Since then, sans medical credentials, Miles has given Reiki in the operating room with Dr. Mehmet Oz and others, even during heart transplants, and published numerous medical papers about Reiki in peer-reviewed scientific journals. She has written the only Reiki book to come out so far from a major U.S. publishing house, and has been called back again and again to make presentations to medical audiences, even the National Institutes of Health. She not only has introduced Reiki to numerous health-care professionals, she has also taught Reiki practitioners of all lineages and styles how to communicate with medical professionals and work alongside them.* 

Many would consider those accomplishments to be “medical credentials,” but Miles knows better. She may work side-by-side with health-care professionals, even speak their language, but she doesn’t present herself as one of them. And she makes it clear that while Reiki can be practiced in medical environments, it isn’t medicine.

“Reiki is a spiritual or vibrational healing practice,” she said in her symposium presentation. And she was quick to point out that, “I’m not talking about religion here. Religion involves dogma, a belief system. Reiki does not.”

And a healing practice, she explained, is ongoing. “It’s a continual process. And I often say to my students that it’s no longer sufficient to have a healthy lifestyle. We need to have a healing lifestyle. We need to find, or create, moments of healing in our life every day.”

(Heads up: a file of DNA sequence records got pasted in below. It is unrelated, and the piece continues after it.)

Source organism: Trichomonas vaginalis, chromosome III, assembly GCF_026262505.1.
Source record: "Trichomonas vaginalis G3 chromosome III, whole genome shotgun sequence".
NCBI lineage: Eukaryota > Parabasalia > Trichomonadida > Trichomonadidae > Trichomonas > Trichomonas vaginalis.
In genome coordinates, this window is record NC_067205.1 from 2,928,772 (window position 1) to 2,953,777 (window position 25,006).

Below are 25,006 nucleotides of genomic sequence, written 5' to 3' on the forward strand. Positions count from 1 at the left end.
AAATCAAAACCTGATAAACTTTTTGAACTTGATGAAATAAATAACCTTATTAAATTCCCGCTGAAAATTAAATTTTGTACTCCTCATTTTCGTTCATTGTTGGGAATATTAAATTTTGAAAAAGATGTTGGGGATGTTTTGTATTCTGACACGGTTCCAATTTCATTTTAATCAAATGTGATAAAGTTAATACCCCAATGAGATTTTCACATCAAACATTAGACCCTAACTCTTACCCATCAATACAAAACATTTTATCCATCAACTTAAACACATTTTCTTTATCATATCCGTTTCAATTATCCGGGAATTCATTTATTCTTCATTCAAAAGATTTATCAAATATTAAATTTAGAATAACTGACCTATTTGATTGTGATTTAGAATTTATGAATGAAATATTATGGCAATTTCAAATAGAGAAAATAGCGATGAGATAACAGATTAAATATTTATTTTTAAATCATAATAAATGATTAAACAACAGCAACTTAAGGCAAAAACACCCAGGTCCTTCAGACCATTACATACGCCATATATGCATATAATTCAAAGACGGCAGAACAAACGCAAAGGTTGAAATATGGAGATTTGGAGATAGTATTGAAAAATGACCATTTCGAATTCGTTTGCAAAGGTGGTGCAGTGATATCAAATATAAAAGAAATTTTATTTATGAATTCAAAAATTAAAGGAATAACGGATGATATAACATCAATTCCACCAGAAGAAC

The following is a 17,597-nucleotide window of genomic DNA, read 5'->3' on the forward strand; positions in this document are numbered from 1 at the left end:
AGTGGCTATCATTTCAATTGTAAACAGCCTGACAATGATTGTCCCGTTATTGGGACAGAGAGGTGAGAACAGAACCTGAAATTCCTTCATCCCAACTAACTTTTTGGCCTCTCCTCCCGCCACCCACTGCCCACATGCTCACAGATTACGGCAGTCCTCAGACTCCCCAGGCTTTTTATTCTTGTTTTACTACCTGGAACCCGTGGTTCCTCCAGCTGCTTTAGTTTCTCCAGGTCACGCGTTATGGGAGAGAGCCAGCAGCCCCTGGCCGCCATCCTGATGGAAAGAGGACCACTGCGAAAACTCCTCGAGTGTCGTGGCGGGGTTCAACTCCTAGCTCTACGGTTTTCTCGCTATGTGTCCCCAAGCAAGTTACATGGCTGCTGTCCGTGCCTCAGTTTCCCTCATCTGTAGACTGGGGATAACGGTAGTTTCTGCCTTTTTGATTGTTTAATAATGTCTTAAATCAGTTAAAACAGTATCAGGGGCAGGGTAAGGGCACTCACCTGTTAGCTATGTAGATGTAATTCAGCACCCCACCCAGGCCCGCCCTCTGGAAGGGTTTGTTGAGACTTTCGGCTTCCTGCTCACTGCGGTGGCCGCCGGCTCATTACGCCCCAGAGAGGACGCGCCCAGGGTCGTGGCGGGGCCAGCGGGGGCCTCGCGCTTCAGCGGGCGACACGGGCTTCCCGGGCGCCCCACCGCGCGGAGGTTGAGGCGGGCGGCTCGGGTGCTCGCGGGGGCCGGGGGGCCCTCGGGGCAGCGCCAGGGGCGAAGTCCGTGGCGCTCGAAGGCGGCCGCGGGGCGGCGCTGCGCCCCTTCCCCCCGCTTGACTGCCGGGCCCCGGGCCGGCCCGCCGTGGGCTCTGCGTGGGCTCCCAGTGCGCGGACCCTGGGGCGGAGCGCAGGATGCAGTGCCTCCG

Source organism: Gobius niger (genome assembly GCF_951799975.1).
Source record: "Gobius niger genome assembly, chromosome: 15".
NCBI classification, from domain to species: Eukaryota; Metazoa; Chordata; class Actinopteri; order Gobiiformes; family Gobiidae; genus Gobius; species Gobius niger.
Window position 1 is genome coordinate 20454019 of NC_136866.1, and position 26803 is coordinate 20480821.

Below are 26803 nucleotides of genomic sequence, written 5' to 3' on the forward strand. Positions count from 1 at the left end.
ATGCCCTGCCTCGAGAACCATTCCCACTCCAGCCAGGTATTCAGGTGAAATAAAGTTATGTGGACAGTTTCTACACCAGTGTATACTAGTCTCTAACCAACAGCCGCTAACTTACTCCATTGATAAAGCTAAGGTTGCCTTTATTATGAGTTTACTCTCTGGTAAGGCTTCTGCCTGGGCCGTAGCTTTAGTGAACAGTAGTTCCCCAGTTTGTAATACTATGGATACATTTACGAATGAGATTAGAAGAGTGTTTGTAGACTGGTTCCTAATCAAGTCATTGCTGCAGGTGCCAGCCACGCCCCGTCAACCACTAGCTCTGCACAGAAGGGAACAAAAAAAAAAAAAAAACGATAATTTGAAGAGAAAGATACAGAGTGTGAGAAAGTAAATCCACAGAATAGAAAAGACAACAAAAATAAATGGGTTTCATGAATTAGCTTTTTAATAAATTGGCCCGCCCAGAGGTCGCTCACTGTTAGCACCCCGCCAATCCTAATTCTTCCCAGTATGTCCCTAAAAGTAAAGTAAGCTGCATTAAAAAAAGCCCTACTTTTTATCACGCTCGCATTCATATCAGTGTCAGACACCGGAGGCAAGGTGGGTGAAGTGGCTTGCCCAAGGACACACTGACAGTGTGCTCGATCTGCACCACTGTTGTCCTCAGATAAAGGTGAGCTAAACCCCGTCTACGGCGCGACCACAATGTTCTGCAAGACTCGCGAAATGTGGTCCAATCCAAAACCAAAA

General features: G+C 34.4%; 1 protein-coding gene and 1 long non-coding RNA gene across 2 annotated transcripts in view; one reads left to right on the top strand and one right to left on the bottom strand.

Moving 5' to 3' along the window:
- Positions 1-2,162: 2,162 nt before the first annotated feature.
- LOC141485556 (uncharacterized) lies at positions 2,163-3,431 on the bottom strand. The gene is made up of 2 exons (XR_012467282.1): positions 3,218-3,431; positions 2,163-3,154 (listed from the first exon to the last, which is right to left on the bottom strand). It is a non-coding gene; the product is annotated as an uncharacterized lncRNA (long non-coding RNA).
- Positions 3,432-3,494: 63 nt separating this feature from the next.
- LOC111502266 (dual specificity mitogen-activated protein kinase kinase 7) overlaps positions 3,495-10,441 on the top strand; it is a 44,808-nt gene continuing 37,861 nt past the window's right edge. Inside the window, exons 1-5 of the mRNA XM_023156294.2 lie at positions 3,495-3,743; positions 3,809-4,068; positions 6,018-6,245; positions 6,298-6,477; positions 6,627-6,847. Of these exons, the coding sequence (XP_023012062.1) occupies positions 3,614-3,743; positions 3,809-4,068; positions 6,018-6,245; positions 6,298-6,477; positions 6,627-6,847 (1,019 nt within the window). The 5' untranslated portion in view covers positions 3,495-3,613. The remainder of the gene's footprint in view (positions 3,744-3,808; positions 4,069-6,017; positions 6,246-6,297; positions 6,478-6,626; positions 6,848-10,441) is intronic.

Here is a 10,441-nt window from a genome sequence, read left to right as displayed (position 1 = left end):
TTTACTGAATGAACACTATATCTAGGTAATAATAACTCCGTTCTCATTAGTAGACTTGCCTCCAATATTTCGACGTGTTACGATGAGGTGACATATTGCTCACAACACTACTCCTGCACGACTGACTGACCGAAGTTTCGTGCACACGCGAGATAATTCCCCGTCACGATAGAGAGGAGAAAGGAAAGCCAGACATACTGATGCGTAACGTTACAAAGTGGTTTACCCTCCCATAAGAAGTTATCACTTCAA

Interestingly, the notion of finding or creating moments of healing in everyday life has a particular appeal to stressed-out health-care professionals. “As Pamela says, the care of the patient begins with care of the caregiver,” says Sarah Nowlin, a nurse who attended Miles’s presentation that day and went on to sign up for Reiki training. 

"After Pamela's presentation, I felt validated in my suspicions about the positive powers of Reiki. With the 30 seconds of Reiki treatment given to members of the audience, and Pamela's calm but passionate presence, I was inspired to take her First Degree class. I am doing my part and practicing Reiki every day to enhance my abilities as a caregiver," Nowlin said. "Eventually, I hope to use Reiki as an adjunct therapy for my clients.

"I can honestly say that every colleague I speak to about Reiki is just as excited about it as I am," Nowlin said in an e-mail interview. "However, there is still quite a bit of false knowledge floating around concerning how and when Reiki began and what it is now. I would love to see more integrative practitioners using Reiki in primary care settings and in acute care. The medical and nursing communities are aware of the healing effects of Reiki, but with the health care community's focus on evidence-based practice, more research is needed for Reiki to be incorporated into practice."

Miles knows the kind of evidence medicine needs in order to give Reiki scientific legitimacy, but she also knows that "we need to reconsider the standards for evidence. The randomized controlled trial is inappropriate for the kind of complex and multi-level action of complementary and alternative medicine," she said in her presentation. "A systems approach is a better match for outcomes research: let's offer Reiki to people who just had a certain surgery and don't offer Reiki to a matched group of patients, and see, who gets out of the hospital faster? Who takes less medications, etc.? The challenges of Reiki research in particular — duh — we have no scientific evidence that Reiki exists! So if we start thinking in that way, we're not going to get very far."